It was with relief that Janet put the ironing board back into the hall cupboard. How she hated the task, especially in hot weather. And this particular Wednesday afternoon it was not just warm but humid, so that the air felt sodden and heavy.
Glancing at the hall clock, she decided that it was not too early for a gin and tonic. She felt that she deserved it after sweating over the ironing board for the last couple of hours. After a struggle with the ice container, she piled the glass high, enjoying the clink of the ice cubes against the tall glass. Reaching for a lemon, she cut it and slipped a slice onto the ice before pouring a hefty gin. The tonic water fizzed as she poured it to the top of the glass.
“Cheers.” Janet toasted herself before taking a sip. “Ambrosia.”
Just as she settled down with her drink and a bowl of peanuts, the phone rang.
“Blast, who can that be?” She muttered as she returned to the hall.
“Hello, Janet North speaking.” She spoke like a lawyer’s receptionist.
“Mum, I need my blue shirt for tonight. Party at Tom’s.”
“It’s done. Just finished the ironing.”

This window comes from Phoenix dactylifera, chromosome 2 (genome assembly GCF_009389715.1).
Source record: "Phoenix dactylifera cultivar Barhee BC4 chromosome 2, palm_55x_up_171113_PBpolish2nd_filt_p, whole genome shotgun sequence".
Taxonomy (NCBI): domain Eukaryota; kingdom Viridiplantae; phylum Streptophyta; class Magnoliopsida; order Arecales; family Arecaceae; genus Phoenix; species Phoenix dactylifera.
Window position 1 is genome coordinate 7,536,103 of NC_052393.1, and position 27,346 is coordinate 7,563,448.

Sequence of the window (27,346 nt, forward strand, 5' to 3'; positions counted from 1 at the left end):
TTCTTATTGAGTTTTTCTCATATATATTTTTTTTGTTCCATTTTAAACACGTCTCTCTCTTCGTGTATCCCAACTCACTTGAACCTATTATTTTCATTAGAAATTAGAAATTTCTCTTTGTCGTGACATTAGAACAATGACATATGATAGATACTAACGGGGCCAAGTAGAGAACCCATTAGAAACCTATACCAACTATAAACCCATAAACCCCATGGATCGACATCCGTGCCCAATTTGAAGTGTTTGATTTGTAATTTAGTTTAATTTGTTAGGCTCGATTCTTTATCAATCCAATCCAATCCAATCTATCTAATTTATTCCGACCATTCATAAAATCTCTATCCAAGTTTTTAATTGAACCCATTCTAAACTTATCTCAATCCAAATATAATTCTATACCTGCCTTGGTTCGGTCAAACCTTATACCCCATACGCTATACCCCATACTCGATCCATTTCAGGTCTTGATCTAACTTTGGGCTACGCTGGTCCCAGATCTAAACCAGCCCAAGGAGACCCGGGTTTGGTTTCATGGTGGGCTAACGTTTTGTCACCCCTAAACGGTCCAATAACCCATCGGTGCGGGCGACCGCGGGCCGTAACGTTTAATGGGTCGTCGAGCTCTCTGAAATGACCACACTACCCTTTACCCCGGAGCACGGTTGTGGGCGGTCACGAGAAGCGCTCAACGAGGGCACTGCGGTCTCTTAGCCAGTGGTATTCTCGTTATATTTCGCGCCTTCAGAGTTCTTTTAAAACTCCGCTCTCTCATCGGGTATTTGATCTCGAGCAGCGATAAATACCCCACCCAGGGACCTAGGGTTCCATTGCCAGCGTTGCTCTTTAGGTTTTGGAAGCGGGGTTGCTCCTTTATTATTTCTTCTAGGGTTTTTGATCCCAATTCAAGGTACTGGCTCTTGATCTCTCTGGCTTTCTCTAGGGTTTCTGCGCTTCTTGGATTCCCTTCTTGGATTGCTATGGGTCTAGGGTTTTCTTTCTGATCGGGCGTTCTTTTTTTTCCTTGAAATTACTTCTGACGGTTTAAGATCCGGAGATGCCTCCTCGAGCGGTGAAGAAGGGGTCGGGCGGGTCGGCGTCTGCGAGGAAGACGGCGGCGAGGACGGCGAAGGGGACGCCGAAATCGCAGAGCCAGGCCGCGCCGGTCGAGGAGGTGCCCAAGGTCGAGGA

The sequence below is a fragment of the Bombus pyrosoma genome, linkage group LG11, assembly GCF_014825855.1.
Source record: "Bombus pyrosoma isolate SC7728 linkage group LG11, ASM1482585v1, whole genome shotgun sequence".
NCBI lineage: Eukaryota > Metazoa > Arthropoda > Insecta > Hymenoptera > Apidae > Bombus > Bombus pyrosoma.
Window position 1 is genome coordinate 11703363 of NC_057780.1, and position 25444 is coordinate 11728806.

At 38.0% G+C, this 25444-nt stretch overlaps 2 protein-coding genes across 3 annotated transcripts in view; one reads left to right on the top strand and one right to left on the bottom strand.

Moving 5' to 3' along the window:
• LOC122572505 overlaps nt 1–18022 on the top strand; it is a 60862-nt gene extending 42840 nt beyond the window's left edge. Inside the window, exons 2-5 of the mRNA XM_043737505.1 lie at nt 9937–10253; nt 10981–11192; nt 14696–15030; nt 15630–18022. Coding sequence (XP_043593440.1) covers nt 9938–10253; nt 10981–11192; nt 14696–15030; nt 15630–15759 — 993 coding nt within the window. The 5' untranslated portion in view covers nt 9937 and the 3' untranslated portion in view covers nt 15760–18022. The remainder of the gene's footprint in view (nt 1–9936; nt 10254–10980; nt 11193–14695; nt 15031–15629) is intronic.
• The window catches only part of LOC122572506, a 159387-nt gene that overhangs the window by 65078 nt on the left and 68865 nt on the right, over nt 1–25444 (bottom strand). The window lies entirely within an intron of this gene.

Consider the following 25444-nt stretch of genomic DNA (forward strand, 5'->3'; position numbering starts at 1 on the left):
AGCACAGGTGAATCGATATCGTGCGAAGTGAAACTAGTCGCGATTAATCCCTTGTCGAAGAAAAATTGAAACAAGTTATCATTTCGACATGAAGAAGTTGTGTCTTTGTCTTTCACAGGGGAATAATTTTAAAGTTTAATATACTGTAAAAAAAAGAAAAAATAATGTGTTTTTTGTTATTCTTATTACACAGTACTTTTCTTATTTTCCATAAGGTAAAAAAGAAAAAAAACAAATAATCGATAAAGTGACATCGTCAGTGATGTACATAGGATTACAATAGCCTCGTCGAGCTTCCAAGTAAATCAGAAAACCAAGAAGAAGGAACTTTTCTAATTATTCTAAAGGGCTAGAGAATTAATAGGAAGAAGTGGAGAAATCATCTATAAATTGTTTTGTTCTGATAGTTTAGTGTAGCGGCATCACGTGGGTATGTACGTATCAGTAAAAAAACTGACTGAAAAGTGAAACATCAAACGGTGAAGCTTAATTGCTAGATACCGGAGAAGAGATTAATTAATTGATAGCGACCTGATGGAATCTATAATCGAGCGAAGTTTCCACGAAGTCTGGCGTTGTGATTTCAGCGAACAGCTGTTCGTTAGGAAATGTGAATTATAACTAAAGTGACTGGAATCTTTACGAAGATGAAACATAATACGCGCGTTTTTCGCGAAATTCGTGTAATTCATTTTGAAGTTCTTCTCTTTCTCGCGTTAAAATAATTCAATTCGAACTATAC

“What? Can’t hear you – did you say gone? You sound muffled.”
“Sorry, dear. I’m eating peanuts.”
“Ah, hitting the gin again, old girl.” Her younger son was alive with laughter.
“Cheek – I’m just having the one. I needed it after all that ironing. You had eight shirts. Andrew had six and your father, seven. It’s like a Chinese laundry in here.”
“Mum, you’re an angel. What’s for supper?”
“I haven’t thought that far ahead.”
“I’ll be starving. No time for lunch.”
“Don’t worry. When have you ever gone hungry?”
“Can’t think of a single time. See you later. Bye.”
Janet returned to her gin and tonic. She sipped and pondered. Why won’t they just leave home? Crunching a handful of peanuts, she wondered if she was making it too comfortable for her two grown up sons. Much as she loved her family, she felt that she should be free of all this extra work at her time in life. When was the last time that she and Ronnie had been away for a holiday? Probably when the boys were at university. But what with their student loans and the price of property, she could not see a way out. Feeling the holy martyr, she blew her nose and made a decision.
The yellow pages held the key. It didn’t take her long to find the advert.
Hurrying to the phone, she dialled.
“Hello, is that the Carefree Ironing Service?”
It wasn’t the gin that had lifted her mood when her husband got home from his job at the bank.
“What’s for dinner?” He asked, kissing her on the cheek.
“I thought we’d go out for a meal tonight. I want to talk to you about taking a cruise.”
This story is available in Sue’s latest book, Stories to Go – Ninety-three Very Short Stories, which is for sale as a paperback and e-book on Amazon.